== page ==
In the forested campus of The Valley School on the outskirts of Bangalore, there are only three ‘classes’ up to the eighth grade – an entry level up to six years of age, a junior level from ages seven to nine, and a middle school from ages 10 to 12. “At this age most learning is through peer interaction. Teachers are only facilitators in the teaching process and not the sole beacons of knowledge,” says Principal S. Jairam.
At Riverside School in Ahmedabad, sixth graders spent an afternoon in a tent rolling incense sticks to experience what children employed in hot dingy factories undergo every day. Later, they took out street marches and visited factories employing children to protest against the practice.
At Vidya Mandir Estancia, a CBSE school in Chennai, teachers use games such as ‘Pallankuzhi’ (a traditional game in Tamil Nadu), chess, and treasure hunts to teach mathematics, and aero modelling to flesh out concepts in physics. “We constantly look for ways to combine conventional and new methods as part of our teaching,” says Principal Maheshwari Natarajan.
At NSS Hillspring International, Mumbai, Principal Nalini Pinto and Madhavi Shilpi, a licensed ThinkBuzan instructor, led an initiative that saw thirty students and two facilitators create a massive mind map measuring over 2000 square feet to cover the material that Grade 10 students study in their business studies course. “This was a unique way to understand and recall complex information,” remarks Pinto.
At Centre for Learning (CFL), a school 40 kilometres west of Bangalore, gardening, dance, music, nature walks, looking after pets, and astronomy are all part of the curriculum. In the Chemistry lab, 14-year-olds are encouraged to take 10 minutes of personal time to come up with individual discoveries. “I’ve often had students come up with unusual chemical reactions that they then try and explain to the rest of the class,” says Yasmin Jayathirtha, a science teacher and founding member of CFL.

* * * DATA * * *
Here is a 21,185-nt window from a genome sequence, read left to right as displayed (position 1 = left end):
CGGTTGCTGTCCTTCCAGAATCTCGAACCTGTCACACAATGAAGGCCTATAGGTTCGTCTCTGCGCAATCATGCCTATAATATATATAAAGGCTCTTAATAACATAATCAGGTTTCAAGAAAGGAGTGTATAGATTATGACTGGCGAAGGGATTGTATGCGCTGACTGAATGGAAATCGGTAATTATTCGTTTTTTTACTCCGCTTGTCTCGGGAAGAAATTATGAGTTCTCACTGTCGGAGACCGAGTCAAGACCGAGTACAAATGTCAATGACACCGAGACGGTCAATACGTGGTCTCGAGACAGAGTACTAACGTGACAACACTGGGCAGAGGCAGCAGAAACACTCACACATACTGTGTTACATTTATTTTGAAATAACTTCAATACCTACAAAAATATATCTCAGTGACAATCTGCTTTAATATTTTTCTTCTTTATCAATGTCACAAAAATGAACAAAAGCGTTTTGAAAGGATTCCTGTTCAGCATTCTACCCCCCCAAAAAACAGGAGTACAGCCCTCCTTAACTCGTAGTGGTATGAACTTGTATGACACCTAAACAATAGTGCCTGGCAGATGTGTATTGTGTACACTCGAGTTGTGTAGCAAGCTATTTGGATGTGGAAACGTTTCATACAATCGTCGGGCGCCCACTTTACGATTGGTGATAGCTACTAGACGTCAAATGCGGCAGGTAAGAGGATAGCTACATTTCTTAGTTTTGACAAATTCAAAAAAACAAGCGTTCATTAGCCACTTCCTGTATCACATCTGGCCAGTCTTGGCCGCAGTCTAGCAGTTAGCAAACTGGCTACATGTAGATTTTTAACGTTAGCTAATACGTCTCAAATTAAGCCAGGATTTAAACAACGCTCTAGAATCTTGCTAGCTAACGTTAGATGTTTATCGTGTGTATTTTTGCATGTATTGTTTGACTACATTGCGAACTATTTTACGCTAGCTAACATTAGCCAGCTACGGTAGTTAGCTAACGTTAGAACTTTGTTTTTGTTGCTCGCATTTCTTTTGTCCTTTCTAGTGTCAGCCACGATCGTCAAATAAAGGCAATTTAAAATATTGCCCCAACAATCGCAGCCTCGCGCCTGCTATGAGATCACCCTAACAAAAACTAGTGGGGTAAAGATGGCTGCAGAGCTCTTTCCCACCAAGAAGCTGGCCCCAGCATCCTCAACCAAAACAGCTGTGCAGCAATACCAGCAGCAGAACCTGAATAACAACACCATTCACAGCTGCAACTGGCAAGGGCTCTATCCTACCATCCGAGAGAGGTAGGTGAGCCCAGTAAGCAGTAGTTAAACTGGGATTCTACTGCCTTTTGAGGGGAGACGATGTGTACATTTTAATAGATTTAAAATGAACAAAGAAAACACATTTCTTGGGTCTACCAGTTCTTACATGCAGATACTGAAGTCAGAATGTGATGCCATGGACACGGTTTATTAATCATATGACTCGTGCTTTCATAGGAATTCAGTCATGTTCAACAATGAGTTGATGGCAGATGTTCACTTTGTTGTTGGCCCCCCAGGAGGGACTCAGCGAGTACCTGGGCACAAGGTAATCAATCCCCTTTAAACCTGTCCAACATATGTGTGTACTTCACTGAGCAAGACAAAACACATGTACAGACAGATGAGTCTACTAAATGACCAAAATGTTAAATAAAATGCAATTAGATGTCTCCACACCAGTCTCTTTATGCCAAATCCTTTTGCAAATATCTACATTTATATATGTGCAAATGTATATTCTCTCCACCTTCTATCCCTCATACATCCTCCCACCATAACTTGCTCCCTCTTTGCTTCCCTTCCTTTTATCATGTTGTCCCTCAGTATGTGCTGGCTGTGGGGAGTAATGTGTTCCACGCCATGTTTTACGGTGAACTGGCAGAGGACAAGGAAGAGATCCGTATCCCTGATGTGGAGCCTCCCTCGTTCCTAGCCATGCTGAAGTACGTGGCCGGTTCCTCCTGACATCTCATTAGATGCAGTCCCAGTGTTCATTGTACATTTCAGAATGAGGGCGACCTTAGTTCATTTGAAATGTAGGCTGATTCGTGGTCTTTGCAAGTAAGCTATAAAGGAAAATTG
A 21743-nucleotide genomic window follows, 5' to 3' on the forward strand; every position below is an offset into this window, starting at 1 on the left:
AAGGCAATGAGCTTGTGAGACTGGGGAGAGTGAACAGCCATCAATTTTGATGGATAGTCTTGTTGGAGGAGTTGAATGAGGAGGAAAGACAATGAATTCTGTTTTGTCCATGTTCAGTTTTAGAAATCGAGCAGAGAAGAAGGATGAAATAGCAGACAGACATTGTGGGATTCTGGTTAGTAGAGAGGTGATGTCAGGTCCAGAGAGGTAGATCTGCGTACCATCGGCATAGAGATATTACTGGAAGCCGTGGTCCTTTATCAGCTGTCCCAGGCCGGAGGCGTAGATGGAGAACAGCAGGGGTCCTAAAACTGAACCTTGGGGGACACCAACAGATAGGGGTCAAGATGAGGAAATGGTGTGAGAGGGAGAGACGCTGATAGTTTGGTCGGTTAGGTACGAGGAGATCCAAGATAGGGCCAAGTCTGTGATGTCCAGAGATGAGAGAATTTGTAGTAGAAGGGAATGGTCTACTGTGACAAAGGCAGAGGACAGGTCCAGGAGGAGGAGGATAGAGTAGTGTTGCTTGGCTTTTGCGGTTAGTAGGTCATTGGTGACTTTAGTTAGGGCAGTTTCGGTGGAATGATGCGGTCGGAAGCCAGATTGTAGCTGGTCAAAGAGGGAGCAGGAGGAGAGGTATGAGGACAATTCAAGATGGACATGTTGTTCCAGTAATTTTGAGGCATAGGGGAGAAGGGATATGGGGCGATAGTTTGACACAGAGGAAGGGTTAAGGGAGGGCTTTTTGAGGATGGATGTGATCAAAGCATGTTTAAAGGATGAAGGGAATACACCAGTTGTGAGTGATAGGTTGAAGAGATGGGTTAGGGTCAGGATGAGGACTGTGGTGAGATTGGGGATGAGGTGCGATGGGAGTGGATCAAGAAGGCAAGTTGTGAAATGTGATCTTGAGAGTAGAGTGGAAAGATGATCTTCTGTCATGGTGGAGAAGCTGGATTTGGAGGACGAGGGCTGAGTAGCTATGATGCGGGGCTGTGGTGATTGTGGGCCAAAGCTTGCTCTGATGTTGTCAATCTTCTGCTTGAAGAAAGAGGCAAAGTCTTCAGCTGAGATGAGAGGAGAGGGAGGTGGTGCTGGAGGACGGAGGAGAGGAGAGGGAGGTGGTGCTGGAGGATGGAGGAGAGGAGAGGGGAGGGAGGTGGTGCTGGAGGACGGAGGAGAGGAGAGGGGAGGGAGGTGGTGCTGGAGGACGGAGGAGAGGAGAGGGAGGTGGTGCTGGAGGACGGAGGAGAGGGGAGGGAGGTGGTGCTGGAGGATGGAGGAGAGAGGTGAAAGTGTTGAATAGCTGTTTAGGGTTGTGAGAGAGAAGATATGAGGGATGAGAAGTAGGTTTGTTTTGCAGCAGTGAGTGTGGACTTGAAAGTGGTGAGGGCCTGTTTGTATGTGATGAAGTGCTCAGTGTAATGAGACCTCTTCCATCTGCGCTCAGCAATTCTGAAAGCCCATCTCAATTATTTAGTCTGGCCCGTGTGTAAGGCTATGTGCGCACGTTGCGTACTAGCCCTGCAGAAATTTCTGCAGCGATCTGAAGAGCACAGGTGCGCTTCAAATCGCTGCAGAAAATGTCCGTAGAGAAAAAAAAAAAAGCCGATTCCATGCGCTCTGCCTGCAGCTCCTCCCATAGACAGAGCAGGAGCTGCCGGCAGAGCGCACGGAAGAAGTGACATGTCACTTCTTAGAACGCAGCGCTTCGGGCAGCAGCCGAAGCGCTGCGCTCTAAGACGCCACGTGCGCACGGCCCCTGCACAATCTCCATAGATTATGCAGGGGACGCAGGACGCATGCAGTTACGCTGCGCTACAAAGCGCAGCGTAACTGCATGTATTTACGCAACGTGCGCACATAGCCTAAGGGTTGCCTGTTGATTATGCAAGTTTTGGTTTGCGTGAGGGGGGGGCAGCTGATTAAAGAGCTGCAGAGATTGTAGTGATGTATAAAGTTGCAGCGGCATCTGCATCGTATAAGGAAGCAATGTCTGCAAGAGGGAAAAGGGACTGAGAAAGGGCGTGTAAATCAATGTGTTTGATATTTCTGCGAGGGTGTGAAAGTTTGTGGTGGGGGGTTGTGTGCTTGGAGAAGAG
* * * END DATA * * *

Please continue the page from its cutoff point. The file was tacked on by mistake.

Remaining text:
Silly exercises? Much ado about nothing? Not at all, says Sridhar Ramanathan, a Mumbai-based Strategic Innovation Coach. “Creativity is not just desirable but important, sensible and required. When things around us change, we can’t remain in a time warp. We need to be able to understand, interpret and cope with that change, and it is in this context that creative thinking helps.”
Creativity is a much-needed skill in today’srapidly evolving world. Ingenious thinking should be encouraged, both for its own sake and also because it allows children to solve problems in innovative ways. Promoting originality in thought also ensures that you engage children in their own learning process. Research shows that when children are encouraged to think creatively, they are motivated to perform well and also experience enhanced self-esteem.